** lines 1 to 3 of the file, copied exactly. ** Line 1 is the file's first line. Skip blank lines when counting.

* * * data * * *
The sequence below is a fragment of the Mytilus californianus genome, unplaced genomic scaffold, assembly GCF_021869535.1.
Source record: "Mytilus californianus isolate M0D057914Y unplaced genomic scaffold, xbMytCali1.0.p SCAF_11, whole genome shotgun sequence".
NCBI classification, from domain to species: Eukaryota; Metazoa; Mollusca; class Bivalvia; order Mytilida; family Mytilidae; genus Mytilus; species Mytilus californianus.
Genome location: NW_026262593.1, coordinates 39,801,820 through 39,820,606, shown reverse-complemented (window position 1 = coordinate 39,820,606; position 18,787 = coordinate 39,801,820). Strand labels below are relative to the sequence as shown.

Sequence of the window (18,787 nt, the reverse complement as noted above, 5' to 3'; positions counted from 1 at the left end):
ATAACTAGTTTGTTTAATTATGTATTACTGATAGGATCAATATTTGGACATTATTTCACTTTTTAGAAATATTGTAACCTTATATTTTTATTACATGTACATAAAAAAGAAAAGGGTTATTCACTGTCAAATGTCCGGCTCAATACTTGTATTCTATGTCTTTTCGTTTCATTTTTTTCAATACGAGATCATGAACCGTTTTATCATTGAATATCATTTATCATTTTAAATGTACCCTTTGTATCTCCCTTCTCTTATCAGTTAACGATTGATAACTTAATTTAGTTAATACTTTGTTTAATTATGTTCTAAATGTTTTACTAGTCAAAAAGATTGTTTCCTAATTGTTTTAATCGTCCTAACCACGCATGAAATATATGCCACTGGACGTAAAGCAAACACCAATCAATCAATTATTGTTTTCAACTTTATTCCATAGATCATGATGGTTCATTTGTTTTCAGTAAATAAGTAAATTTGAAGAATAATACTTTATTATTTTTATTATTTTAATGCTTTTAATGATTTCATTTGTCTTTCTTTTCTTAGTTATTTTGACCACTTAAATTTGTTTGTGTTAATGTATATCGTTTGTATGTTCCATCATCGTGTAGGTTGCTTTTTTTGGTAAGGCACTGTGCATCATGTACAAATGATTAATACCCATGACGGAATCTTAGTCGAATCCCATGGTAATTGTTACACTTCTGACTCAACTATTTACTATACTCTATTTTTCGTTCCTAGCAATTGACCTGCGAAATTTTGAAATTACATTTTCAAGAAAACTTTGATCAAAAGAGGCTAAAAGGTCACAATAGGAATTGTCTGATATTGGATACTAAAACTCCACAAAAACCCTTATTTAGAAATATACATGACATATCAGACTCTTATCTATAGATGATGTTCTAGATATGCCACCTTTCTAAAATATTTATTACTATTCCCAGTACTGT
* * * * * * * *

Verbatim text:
The sequence below is a fragment of the Mytilus californianus genome, unplaced genomic scaffold, assembly GCF_021869535.1.
Source record: "Mytilus californianus isolate M0D057914Y unplaced genomic scaffold, xbMytCali1.0.p SCAF_11, whole genome shotgun sequence".
NCBI classification, from domain to species: Eukaryota; Metazoa; Mollusca; class Bivalvia; order Mytilida; family Mytilidae; genus Mytilus; species Mytilus californianus.